Towards a Mutant Homeland
Alright, here’s the big one – the X-men relaunch from superstar writer Jonathan Hickman, with incredible art from Pepe Larraz. With X-men suffering from a bit of dilution up to this point, with far too many titles and not enough distinction between them, House of X #1 marks the start of a linewide relaunch from Marvel of what once was their most popular team of superheroes.
The book, suffice it to say, does not disappoint. It brings together so many of your favourite X-men, eschews a lot of the trappings of some of the convoluted continuity (though I assume this will be addressed as the series moves forward, as well as in its companion series, Powers of X) and brings back a ton of iconic characters. Also, there’s a cameo from the Fantastic Four, because, why not? While most relaunches, especially ones of this magnitude, tend to present a back-to-basics approach to their characters, House of X surges forward to a whole new paradigm for mutantkind and the Marvel universe at large.
A Return to Sci-Fi
Part of this forward momentum owes itself to Hickman’s understanding of some of the elements that have made the great X-men stories of the past, namely, the ones that push beyond the soapy drama, into weird and interesting Sci-Fi. Part of the story occur in space, and the rest involves the creation of a new mutant homeland using some very futuristic (one might say, mutant?) plants. It’s an eclectic mix that comes together to produce something miraculous, but more importantly, something very different from everything that has come before.
Part of what makes the book feel new are some of the choices that have been made aesthetically, particularly with regard to the lettering, which is in sentence case, and gives the book more of an indie science fiction vibe than a mainstream superhero one. It’s surprising how something so small can have a significant impact on how the book is consumed.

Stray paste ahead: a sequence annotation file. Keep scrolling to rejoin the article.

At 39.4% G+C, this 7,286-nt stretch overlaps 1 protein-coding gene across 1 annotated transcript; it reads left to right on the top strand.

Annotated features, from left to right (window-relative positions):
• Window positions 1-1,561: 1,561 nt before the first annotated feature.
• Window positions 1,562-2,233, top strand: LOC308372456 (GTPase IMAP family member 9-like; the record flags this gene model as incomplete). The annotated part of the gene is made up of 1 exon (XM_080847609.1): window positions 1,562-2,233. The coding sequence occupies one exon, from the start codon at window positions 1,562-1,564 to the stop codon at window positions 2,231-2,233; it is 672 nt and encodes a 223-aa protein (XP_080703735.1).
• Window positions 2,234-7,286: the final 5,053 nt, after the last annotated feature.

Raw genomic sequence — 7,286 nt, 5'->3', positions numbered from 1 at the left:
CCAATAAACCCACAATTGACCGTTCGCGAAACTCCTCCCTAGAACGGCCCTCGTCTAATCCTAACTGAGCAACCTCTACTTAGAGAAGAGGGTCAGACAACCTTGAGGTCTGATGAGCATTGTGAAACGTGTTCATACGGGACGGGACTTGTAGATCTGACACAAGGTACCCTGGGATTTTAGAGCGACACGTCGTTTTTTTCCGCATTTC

All the Hickman-ness
But that’s not the only weird, Hickman-esque thing about the book. It hops around through a number of different narratives effortlessly, and between each one it gives graphs and maps and timelines and more context about mutantkind than we’ve seen in a while. Also, we finally have a coherent definition of “Omega Level”, as well as a list of current Omega mutants.
Beyond that though, Hickman’s voice comes through in each speaking character. Only time will tell whether that’s a good or a bad thing, since all the characters who had speaking roles in House of X #1 were very imperious and self-assured. It will remain to be seen whether the characters themselves come through a little more as the book continues.
Despite this, there were some great character moments, particularly from Cyclops and Magneto, and from the little cameo from the Fantastic Four.
A New, Visually Stunning Paradigm
It’s also clear that none of this could have been accomplished without Pepe Larraz’s art, which is nothing short of extraordinary. From the smallest flower to the grandest scale space platform, the art really captures the scope, ambition, and weirdness of the X-men.
With stunning art and a bold new direction, House of X is sure to please old fans with its returning characters, while also serving as a perfect jumping-on point for new readers. This book, in short, does everything. Oh, and if that’s not enough, the digital version on Comixology comes laden with an extraordinary amount of backmatter, the full script (with mysterious redactions), and a ton of behind the scenes process stuff that is sure to please and enlighten anyone interested in the craft of comics.
How did we rate House of X #1? 6 Sodas.
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Writes about the law by day. Reads, writes and writes about comics by night. Unhealthy television addiction. If found unconscious, buried under several half-finished novels, please return to Sydney, Australia.